Employers are placing a higher emphasis on workplace culture and fear that Generation Z candidates (born between the mid-1990s and the 2010s) will have a completely different mindset from that of their coworkers. Organizations, in fact, may be surprised to find Generation Z is full of quality hires they want on their team. They just have to stop believing the myths out there:
Myth 1: They’re bad at face-to-face interaction.
Employers see young people constantly using mobile devices and fear that this has harmed their ability to communicate in person. They worry this addiction will carry over into the workplace and has stunted their growth to the point where they don't know how to interact face-to-face.
Fact: Almost everyone in every generation is glued to technology -- and Gen Z actually finds too much technology distracting. They especially love to communicate in person about all other forms of communication. Millennial Branding’s in April 2014 surveyed 1,005 Gen Z respondents and found that 53 percent preferred face-to-face communications.
Takeaway: Organizations concerned about interaction skills should attack the issue head-on. Bring candidates in for an in-person interview to truly gauge how their face-to-face communication skills rank. Gather an interview panel of a few personalities to see how well this interaction holds up in a group situation.
Myth 2: They demand new/trendy office environments.
With the new generation in mind, companies discount future prospects as they look around their traditional office spaces. After hearing stories of outdoor lounge areas, onsite baristas and break-room ping-pong tables, they wonder if Gen Z would fit well with an office that lacks such flashy perks.
Fact: These young people have bigger and better things on their minds. Beyond all office perks, they’re looking for flexibility, quality in-person communication, and coworkers who will inspire their best work. According to the above Randstad survey, 41 percent of Gen Z said they hoped to work in a corporate office space.
Takeaway: Organizations should step away from the ping pong table -- the younger generation is not here for that. Try easing Gen Z employees into the office setting. Internship programs are a great way to start training them, allowing them to dip their toes into the workforce waters before things really take off.
Myth 3: Managers can’t give feedback because Gen Z members are too sensitive.
Leaders look at these “kids,” thinking they have been trained to believe everyone's a winner and receives trophies at the end of the day. Those leaders feel that there’s just no room for this belief system in the workplace -- where negative feedback sometimes needs to be shared so employees can grow within their positions.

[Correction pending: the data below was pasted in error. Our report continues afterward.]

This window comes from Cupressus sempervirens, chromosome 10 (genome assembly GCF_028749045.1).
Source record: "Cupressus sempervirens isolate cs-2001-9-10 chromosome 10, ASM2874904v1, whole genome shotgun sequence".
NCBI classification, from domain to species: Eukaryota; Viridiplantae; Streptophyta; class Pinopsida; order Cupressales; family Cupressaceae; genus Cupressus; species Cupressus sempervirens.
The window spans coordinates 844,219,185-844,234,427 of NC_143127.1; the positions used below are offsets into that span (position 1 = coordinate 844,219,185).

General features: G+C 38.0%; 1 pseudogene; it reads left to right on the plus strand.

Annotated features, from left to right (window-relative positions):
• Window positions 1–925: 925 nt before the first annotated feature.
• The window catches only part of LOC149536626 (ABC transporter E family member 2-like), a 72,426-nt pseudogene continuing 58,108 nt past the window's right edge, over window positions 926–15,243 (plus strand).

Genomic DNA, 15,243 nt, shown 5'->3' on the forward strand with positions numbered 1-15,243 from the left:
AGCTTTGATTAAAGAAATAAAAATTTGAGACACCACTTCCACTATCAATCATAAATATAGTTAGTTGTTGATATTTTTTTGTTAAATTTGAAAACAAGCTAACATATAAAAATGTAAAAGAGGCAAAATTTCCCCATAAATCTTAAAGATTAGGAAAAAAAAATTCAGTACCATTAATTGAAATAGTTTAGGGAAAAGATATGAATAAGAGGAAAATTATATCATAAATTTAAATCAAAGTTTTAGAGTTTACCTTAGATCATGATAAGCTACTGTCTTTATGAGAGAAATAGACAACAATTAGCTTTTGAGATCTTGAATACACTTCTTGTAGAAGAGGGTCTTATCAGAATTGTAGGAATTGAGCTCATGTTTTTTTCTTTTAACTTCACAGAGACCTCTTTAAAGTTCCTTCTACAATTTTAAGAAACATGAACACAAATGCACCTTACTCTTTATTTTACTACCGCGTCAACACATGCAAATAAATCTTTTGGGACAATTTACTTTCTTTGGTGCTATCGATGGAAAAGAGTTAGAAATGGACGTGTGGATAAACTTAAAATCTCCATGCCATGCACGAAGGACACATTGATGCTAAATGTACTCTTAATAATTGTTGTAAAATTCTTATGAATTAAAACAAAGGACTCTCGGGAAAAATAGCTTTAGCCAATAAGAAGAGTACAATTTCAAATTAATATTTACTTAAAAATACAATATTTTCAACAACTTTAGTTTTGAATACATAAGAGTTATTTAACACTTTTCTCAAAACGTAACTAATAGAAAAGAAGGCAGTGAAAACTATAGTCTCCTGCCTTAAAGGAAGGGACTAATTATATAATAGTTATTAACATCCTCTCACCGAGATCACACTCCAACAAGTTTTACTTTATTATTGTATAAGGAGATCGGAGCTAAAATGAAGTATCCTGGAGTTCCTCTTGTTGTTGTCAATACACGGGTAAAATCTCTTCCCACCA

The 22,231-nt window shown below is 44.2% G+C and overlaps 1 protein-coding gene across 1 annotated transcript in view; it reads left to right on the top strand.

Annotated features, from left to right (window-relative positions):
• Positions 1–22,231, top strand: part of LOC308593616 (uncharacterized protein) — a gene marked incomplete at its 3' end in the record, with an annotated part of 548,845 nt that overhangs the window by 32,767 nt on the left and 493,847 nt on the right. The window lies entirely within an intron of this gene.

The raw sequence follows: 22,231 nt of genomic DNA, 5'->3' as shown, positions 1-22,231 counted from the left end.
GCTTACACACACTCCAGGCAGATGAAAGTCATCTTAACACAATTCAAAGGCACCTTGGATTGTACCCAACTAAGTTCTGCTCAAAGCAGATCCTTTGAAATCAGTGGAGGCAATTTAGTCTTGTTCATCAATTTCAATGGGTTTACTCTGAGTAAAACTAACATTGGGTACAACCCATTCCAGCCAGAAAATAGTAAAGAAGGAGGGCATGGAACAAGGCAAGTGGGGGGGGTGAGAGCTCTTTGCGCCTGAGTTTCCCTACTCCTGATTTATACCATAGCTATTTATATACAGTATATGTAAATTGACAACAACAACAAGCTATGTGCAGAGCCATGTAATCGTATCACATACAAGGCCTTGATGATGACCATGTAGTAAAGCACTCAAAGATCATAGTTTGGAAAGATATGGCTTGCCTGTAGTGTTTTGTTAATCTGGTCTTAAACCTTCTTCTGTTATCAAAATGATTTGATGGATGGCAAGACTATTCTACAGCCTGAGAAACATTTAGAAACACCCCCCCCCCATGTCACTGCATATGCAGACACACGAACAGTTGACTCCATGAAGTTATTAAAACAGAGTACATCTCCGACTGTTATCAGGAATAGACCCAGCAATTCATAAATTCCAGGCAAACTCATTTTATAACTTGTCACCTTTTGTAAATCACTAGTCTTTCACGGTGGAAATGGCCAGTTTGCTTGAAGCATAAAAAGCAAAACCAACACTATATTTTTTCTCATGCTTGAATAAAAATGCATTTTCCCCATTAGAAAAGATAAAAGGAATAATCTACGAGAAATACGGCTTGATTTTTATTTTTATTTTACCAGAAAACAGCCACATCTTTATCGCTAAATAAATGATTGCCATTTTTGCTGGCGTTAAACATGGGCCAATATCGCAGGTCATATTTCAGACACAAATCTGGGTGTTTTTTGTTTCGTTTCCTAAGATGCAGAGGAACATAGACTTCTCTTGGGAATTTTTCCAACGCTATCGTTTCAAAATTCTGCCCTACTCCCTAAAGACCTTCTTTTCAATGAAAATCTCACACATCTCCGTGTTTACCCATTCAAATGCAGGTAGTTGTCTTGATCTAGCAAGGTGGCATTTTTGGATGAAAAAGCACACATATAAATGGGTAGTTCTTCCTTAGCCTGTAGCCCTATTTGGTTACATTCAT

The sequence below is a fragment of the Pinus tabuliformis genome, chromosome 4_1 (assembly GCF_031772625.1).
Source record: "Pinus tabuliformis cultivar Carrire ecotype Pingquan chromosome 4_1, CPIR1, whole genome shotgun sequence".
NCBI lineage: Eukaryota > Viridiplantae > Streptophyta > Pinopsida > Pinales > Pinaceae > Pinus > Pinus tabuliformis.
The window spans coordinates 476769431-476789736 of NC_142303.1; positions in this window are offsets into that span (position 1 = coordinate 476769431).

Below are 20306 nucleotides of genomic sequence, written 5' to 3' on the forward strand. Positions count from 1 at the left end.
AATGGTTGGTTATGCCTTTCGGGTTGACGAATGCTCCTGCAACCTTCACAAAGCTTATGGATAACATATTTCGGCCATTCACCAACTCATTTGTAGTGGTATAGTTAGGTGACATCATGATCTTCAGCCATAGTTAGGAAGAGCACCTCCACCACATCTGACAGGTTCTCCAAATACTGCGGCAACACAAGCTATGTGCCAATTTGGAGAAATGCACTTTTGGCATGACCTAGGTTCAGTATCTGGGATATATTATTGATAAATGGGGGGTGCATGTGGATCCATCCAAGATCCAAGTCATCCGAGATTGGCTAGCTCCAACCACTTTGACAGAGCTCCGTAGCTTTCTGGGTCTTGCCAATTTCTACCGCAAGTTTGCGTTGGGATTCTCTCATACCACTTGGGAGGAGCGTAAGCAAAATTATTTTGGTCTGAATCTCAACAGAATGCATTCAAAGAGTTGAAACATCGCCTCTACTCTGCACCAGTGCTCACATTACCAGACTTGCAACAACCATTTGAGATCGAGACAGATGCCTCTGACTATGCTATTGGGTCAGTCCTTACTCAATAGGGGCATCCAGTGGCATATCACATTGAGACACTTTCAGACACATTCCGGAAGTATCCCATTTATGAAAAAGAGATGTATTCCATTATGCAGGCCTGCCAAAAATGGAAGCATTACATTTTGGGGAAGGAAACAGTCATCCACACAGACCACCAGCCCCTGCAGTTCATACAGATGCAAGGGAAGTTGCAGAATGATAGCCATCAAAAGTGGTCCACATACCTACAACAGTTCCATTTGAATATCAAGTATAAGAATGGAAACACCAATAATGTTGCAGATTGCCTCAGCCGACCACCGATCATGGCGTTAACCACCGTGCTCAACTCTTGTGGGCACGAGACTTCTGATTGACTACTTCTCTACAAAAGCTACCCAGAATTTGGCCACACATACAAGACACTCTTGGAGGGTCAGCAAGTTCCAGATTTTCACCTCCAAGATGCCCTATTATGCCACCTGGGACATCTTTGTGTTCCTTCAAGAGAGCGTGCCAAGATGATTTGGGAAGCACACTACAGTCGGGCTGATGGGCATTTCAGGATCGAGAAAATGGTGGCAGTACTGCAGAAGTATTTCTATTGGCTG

Fact: We do need to share critical feedback with employees, and Generation Z's members will be the first to agree. Millennial Branding asked participants about important leadership qualities, and over half said honesty is the best policy.
Takeaway: Since this generation values both face-to-face interaction and feedback, it’s best to approach them in a one-on-one meeting style. Gen Z likes to be highly involved in team situations, so it’s no surprise that they'll likely perform at their best when relationships are formed. Don’t be afraid to let them know where improvements can still be made -- and when they’re excelling.
Myth 4: Their passion is the only thing they care about.
Young people place a lot of emphasis on their passions -- too much so for some business leaders' taste. Organizations think this will lead Gen Z employees to hop from job to job until the one matching their exact passion comes along.
Fact: Being passionate about the workplace is important, but it isn’t at the top of the list for Gen Z employees. The March 2015 of 1,001 students by Adecco found that 79 percent of college students surveyed were highly concerned about securing a job in their future, making it no surprise that they prioritize job security over passion.
Takeaway: Let Gen Z employees know you see a future for them at your company by having a simple project idea box. At the end of each month, pick an idea from the box, and let the creator be the lead for the project. Nothing says job stability like, “I trust you to be in charge.”
Myth 5: Gen Z is just too young.
Many think Generation Z is still too young and immature for the workforce -- and that they’ll never fit in with the organization’s workplace culture.
Fact: Older members of Gen Z are entering their 20s. They want to enter the workforce, starting now. So, how do you find these fresh-out-of-school candidates?
Takeaway: Co-op stints with colleges and universities can provide organizations with opportunities to prepare Gen Z to work in an office environment.
There are also invaluable online tools where companies can find quality Gen Z candidates. For example, can alter job search preferences to match the type of candidate managers are seeking. This will help companies set their sights on Gen Z candidates who will best match their workplace culture and goals.